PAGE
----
Dogs in the Wild: Meet the Family

From the rugged peaks of the Himalayas to the blistering Sahara desert, wild dogs thrive in the least likely of places. They are the most widespread carnivores on the planet. The latest scientific revelations reveal fresh perspectives on characters who constantly surprise us with their diversity and their unusual behaviour. These are the world's ultimate canids! Chapter 1: Meet the Family One family, 37 faces: from the Arctic wolf to the talkative dhole, the tiny fennec fox to the long-legged maned wolf, this is the definitive celebration of dogs in the wild. Chapter 2: Secrets of Success The secrets of canid success and their incredible strategies for survival, from leaping jackals to sneezing African wild dogs, and gray foxes that climb trees. Chapter 3: Defending Wild Dogs The people going to extraordinary lengths to understand and protect canids, from preventing wild dogs dying of grief in South Africa to protecting the tiny Darwin's fox.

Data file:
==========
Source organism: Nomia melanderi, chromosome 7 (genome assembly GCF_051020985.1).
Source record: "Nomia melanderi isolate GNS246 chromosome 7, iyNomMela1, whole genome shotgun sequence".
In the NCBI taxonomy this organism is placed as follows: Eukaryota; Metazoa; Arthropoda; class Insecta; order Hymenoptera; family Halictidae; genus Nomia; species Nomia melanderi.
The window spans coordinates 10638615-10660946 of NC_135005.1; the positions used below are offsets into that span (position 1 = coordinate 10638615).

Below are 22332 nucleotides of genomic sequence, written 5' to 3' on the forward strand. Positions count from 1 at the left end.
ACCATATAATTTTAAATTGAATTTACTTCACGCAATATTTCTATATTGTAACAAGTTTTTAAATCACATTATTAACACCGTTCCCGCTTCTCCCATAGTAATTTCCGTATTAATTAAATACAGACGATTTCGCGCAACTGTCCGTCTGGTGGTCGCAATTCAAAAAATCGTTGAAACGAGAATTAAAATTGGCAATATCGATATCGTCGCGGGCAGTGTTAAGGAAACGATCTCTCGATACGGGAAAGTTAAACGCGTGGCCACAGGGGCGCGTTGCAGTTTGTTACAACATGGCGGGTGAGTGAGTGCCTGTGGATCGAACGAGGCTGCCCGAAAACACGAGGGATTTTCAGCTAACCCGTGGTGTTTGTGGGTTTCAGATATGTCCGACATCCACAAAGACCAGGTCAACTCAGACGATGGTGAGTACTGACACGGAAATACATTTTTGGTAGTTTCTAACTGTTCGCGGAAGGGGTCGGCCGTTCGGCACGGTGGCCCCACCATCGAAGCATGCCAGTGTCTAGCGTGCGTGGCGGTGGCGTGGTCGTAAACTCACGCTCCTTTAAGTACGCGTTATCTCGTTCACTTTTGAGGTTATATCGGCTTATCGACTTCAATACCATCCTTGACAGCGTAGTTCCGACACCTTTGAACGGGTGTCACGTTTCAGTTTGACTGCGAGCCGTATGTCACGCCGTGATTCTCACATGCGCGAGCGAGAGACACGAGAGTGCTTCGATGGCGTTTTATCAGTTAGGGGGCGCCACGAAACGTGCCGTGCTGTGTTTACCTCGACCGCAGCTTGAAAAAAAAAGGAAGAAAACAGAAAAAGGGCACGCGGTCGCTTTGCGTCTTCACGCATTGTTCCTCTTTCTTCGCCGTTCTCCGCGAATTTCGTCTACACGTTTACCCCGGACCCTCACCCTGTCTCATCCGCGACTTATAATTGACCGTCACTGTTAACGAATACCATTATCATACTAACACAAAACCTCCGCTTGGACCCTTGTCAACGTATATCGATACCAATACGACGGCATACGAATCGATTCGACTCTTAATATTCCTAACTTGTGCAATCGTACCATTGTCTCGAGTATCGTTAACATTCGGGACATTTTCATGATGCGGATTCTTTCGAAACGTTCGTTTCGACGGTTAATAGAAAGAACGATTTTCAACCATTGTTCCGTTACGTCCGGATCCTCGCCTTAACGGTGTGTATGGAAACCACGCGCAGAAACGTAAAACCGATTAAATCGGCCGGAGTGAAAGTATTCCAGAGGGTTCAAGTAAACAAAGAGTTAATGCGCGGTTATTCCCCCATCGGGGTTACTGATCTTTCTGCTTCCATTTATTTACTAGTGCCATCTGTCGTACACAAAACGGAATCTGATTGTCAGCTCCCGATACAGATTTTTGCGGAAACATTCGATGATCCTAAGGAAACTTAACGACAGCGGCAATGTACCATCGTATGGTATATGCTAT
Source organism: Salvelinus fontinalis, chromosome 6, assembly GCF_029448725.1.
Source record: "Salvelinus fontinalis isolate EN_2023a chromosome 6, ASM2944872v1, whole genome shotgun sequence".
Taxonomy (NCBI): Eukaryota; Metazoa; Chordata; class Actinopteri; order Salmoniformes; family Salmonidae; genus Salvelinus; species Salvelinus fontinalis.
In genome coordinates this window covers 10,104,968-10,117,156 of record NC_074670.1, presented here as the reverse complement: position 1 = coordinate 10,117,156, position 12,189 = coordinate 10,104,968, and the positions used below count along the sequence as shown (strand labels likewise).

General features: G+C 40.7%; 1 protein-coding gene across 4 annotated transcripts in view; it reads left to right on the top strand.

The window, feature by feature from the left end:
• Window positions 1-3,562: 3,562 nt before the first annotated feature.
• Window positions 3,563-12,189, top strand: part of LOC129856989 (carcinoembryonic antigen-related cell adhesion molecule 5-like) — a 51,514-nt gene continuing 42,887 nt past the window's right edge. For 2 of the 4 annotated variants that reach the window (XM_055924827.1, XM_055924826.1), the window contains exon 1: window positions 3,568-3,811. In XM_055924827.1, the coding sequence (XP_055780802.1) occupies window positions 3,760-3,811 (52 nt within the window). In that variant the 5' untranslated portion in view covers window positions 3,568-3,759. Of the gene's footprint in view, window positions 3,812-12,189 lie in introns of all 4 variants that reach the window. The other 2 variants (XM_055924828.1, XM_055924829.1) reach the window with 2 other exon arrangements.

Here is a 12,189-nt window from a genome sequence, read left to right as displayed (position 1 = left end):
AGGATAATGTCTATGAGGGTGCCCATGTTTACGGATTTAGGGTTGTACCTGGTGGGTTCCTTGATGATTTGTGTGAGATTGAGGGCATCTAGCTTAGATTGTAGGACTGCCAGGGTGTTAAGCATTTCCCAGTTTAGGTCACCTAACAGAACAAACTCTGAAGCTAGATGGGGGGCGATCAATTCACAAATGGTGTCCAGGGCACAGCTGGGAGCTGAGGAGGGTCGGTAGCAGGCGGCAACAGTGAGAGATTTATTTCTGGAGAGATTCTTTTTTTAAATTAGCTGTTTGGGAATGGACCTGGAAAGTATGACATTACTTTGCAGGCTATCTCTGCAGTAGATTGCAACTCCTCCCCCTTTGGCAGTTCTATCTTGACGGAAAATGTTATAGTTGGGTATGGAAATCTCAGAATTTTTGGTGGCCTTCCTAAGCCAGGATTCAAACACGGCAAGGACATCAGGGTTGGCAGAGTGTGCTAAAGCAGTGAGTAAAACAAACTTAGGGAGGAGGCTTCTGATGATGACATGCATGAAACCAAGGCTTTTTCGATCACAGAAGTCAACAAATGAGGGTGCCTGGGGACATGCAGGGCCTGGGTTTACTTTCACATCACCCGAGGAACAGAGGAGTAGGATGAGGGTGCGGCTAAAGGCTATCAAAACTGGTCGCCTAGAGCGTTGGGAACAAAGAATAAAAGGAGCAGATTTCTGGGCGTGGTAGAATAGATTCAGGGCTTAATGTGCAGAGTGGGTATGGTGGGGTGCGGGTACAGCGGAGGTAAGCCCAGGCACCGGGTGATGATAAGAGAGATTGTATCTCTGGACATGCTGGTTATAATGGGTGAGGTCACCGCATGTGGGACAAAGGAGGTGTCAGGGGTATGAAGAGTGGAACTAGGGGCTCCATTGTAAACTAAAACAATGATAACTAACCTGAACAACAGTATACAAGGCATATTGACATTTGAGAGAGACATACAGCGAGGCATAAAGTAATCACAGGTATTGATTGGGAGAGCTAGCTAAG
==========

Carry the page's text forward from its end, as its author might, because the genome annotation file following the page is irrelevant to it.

2023 • Nature

Destiny

Vlad and Mehmed face off. Maria and Gülbahar foil the Wallachian plot. Ottoman troops march into an abandoned Târgoviste and face a gruesome sight.

S2E6Rise of Empires: Ottoman • 2022 • History

Night Attack

Mehmed prepares to strike a fatal blow to Vlad's army. A spy is found in Mehmed's camp. Vlad launches a nighttime attack, but a surprise awaits.

S2E5Rise of Empires: Ottoman • 2022 • History

Brothers No More

As the war drags on and resources dwindle, Vlad wages biological warfare on Mehmed's army. Radu closes in on Vlad's castle to take Anastasia hostage.

S2E4Rise of Empires: Ottoman • 2022 • History

Land Of Dracula

Mehmed's troops advance into Wallachia, and Vlad employs guerrilla tactics to weaken his rival. A threat lurks in the imperial palace.

S2E3Rise of Empires: Ottoman • 2022 • History

Troubled Waters

Mehmed sends Maria to coax Hungarian King Matthias Corvinus into an alliance. An epic battle along the Danube River looms, and Vlad has the upper hand.

S2E2Rise of Empires: Ottoman • 2022 • History

House Of War

Mehmed the Conquerer must defend his empire and protect his plans for western expansion against a new challenger...Vlad the Impaler of Wallachia.

S2E1Rise of Empires: Ottoman • 2022 • History

Recommended Documentaries

more Recommended documentaries
Hair Care Secrets